I talked about the ministry of hospitality that is important to all that we do—how our Sunday meals together are a reflection of our desire to truly know and love each other well.

I talked about our ministries and mission—how we host an English as a Second Language program, how we take meals to the homeless through the hypothermia project each winter, and how we are even now exploring more ways to show through our service the love of Christ. And, most of all, I talked about how this is congregation where all are welcome—even as we are all in different places in our spiritual journey.

None of this is new to you, because it is what you’ve heard me say to you and about you in the Reston community all the time. However, I tell you, you should have seen the looks of some present at the table as my description and the passion it invoked in me as I spoke—it was as if some of them had never heard anything like it before. A moderate, open minded Christian witness? A Baptist church? Was I really serious? And, indeed I was.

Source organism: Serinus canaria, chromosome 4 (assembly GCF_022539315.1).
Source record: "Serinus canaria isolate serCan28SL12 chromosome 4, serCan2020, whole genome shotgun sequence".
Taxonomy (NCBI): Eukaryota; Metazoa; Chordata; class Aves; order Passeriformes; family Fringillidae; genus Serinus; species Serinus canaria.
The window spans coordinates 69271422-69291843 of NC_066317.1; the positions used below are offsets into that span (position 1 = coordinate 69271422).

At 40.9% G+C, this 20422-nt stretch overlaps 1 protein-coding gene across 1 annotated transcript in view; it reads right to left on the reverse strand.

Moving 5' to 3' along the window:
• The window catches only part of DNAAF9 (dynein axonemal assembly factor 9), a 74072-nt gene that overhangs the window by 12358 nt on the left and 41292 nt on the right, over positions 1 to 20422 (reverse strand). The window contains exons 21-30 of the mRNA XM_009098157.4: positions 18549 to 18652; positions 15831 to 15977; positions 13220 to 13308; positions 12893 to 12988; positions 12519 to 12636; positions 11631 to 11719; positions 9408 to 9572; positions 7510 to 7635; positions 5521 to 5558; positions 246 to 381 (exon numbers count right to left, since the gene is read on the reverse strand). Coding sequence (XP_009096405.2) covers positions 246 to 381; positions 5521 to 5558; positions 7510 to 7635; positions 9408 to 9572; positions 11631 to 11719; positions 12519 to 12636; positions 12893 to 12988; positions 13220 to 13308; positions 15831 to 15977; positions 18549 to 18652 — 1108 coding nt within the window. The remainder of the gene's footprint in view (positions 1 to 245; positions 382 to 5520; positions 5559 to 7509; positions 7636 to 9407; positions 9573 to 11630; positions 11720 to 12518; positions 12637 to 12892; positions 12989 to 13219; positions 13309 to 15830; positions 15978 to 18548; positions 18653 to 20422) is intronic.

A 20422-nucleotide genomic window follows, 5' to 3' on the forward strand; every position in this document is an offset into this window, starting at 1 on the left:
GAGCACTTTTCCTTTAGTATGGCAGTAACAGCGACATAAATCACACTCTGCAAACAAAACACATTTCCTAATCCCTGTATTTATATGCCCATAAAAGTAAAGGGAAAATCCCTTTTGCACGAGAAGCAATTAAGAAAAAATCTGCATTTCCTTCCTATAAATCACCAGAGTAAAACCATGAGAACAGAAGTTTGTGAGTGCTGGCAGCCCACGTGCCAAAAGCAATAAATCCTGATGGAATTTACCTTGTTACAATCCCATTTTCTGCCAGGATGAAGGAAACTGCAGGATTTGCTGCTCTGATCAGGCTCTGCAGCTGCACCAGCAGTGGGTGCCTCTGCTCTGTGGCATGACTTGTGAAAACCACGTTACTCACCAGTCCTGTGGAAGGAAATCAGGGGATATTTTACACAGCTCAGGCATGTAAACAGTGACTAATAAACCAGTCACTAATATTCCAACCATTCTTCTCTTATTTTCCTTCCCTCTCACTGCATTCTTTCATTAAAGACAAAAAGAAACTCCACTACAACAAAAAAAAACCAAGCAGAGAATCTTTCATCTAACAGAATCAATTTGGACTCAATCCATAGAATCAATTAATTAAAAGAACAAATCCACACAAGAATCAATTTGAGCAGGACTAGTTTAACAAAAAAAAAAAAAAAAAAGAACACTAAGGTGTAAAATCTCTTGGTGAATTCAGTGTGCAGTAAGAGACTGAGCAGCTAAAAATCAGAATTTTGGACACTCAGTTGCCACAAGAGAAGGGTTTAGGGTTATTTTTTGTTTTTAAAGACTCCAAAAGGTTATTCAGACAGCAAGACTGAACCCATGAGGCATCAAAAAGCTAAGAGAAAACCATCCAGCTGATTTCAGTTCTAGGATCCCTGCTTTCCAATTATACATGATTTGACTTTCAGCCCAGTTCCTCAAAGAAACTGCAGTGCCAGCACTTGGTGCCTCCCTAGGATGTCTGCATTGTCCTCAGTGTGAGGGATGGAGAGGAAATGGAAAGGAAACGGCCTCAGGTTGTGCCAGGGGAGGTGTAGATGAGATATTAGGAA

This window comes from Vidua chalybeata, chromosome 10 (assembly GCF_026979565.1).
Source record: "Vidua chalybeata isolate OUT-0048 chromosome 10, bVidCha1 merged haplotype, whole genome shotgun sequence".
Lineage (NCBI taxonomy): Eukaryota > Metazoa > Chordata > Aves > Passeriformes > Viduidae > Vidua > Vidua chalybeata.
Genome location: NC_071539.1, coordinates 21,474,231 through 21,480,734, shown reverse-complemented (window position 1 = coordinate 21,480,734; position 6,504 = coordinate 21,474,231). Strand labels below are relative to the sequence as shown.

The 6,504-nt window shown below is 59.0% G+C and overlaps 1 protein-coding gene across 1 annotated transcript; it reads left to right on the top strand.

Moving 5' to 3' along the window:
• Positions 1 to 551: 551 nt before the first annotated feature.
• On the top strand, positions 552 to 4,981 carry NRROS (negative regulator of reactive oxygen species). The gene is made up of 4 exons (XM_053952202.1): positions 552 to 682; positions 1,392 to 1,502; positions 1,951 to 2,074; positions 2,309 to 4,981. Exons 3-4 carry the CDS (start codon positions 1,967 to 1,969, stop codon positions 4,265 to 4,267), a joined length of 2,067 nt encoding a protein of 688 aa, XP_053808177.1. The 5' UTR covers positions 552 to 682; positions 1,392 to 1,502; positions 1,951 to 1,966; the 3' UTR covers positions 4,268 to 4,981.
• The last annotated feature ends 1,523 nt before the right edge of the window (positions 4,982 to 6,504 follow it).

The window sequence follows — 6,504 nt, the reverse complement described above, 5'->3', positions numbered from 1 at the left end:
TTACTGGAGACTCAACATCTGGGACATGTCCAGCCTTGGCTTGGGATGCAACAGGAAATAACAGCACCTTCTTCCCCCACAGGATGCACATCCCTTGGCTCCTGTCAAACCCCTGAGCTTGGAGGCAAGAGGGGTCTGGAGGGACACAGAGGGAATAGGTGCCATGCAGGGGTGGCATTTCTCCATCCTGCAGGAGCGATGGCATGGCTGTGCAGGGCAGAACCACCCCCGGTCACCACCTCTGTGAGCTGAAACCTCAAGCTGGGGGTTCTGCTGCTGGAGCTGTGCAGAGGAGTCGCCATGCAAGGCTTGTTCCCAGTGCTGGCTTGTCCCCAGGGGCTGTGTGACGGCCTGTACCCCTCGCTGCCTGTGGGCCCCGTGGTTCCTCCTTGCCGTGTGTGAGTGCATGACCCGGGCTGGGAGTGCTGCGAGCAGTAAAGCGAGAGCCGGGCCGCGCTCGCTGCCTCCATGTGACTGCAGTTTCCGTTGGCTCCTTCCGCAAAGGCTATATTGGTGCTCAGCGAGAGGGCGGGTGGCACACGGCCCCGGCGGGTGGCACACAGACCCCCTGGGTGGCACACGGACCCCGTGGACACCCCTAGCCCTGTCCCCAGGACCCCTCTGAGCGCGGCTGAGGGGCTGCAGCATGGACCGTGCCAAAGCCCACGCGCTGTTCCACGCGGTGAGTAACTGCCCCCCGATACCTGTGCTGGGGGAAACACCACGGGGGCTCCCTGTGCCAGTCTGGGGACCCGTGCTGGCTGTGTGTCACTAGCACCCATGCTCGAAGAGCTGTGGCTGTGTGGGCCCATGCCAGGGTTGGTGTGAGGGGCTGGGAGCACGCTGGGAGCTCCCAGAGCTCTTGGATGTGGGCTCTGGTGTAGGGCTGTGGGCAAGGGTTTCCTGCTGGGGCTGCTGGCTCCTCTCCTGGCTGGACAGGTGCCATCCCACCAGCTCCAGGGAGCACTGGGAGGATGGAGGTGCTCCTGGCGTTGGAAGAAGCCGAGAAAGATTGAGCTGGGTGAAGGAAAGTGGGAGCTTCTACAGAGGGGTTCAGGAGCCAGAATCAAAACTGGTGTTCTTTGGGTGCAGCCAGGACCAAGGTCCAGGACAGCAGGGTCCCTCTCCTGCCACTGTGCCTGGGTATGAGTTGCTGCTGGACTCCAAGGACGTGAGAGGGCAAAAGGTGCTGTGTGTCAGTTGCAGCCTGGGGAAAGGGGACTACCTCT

Yet, while some at the table, wanted to suggest that my work with you was not peacemaking—that if I really wanted to do the work of peace, I needed to be on the ground working with conflicting sides in an area like Israel, I left this conversation with more insight than ever about my calling as a pastor and about the importance of this congregation to truly be a light of “Blessed are the peacemakers.”

I realized in conversations both that afternoon and with other global citizens that we encountered on the trip that the type of Christian community we are seeking to create here is more powerful than we realize . . . . For all the cheerleading I’ve done with you on your identity truly hasn’t been me blowing smoke up your skirt.  I say this to you with all the conviction that I can muster up that what you are doing as a congregation—in your mere existence is peacemaking work.

Do you understand what the world most thinks of a Christian? Do you understand that the beauty of Jesus’ teachings about what a blessing of following him looks like has been so corrupted by images of violence, war, and persecution? It’s no wonder my friends, then, that your life and mine are filled with people in it who say that they have no need for church and who are “spiritual but not religious”? For, our Christian history tells a story of a people whose understanding of blessing has been totally skewed from what Jesus speaks of in this passage . . . it makes sense- why would people want to join a group of us when they aren’t sure Jesus is the one we are following?